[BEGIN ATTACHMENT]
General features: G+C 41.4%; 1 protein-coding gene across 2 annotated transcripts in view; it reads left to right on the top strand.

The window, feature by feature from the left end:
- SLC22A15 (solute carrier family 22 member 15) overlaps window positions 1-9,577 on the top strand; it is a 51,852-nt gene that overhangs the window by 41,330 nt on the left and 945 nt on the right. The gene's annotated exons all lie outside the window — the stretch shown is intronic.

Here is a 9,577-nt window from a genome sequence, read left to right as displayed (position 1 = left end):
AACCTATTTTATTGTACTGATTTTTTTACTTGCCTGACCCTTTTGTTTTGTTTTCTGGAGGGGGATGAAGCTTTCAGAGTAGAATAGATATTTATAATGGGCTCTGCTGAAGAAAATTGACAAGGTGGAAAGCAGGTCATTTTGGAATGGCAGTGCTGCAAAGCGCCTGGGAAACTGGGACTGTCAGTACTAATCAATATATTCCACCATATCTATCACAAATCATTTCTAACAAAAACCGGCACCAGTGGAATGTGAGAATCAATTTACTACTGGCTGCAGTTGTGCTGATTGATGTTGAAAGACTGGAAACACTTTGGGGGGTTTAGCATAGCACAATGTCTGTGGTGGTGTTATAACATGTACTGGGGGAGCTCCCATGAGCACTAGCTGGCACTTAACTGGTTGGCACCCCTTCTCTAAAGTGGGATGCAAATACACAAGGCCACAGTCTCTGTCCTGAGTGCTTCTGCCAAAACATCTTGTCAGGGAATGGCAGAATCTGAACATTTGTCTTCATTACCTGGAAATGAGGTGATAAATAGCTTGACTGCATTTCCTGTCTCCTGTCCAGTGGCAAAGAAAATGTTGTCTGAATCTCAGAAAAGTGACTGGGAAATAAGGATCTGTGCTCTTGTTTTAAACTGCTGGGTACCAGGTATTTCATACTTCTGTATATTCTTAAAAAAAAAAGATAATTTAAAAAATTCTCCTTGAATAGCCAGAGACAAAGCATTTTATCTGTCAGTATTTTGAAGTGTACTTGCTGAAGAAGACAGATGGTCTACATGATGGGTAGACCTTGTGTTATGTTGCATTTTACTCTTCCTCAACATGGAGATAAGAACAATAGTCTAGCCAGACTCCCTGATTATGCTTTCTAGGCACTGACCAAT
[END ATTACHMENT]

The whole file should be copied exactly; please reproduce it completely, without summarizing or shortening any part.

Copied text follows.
General features: G+C 41.4%; 1 protein-coding gene across 2 annotated transcripts in view; it reads left to right on the top strand.

The window, feature by feature from the left end:
- SLC22A15 (solute carrier family 22 member 15) overlaps window positions 1-9,577 on the top strand; it is a 51,852-nt gene that overhangs the window by 41,330 nt on the left and 945 nt on the right. The gene's annotated exons all lie outside the window — the stretch shown is intronic.

Here is a 9,577-nt window from a genome sequence, read left to right as displayed (position 1 = left end):
AACCTATTTTATTGTACTGATTTTTTTACTTGCCTGACCCTTTTGTTTTGTTTTCTGGAGGGGGATGAAGCTTTCAGAGTAGAATAGATATTTATAATGGGCTCTGCTGAAGAAAATTGACAAGGTGGAAAGCAGGTCATTTTGGAATGGCAGTGCTGCAAAGCGCCTGGGAAACTGGGACTGTCAGTACTAATCAATATATTCCACCATATCTATCACAAATCATTTCTAACAAAAACCGGCACCAGTGGAATGTGAGAATCAATTTACTACTGGCTGCAGTTGTGCTGATTGATGTTGAAAGACTGGAAACACTTTGGGGGGTTTAGCATAGCACAATGTCTGTGGTGGTGTTATAACATGTACTGGGGGAGCTCCCATGAGCACTAGCTGGCACTTAACTGGTTGGCACCCCTTCTCTAAAGTGGGATGCAAATACACAAGGCCACAGTCTCTGTCCTGAGTGCTTCTGCCAAAACATCTTGTCAGGGAATGGCAGAATCTGAACATTTGTCTTCATTACCTGGAAATGAGGTGATAAATAGCTTGACTGCATTTCCTGTCTCCTGTCCAGTGGCAAAGAAAATGTTGTCTGAATCTCAGAAAAGTGACTGGGAAATAAGGATCTGTGCTCTTGTTTTAAACTGCTGGGTACCAGGTATTTCATACTTCTGTATATTCTTAAAAAAAAAAGATAATTTAAAAAATTCTCCTTGAATAGCCAGAGACAAAGCATTTTATCTGTCAGTATTTTGAAGTGTACTTGCTGAAGAAGACAGATGGTCTACATGATGGGTAGACCTTGTGTTATGTTGCATTTTACTCTTCCTCAACATGGAGATAAGAACAATAGTCTAGCCAGACTCCCTGATTATGCTTTCTAGGCACTGACCAAT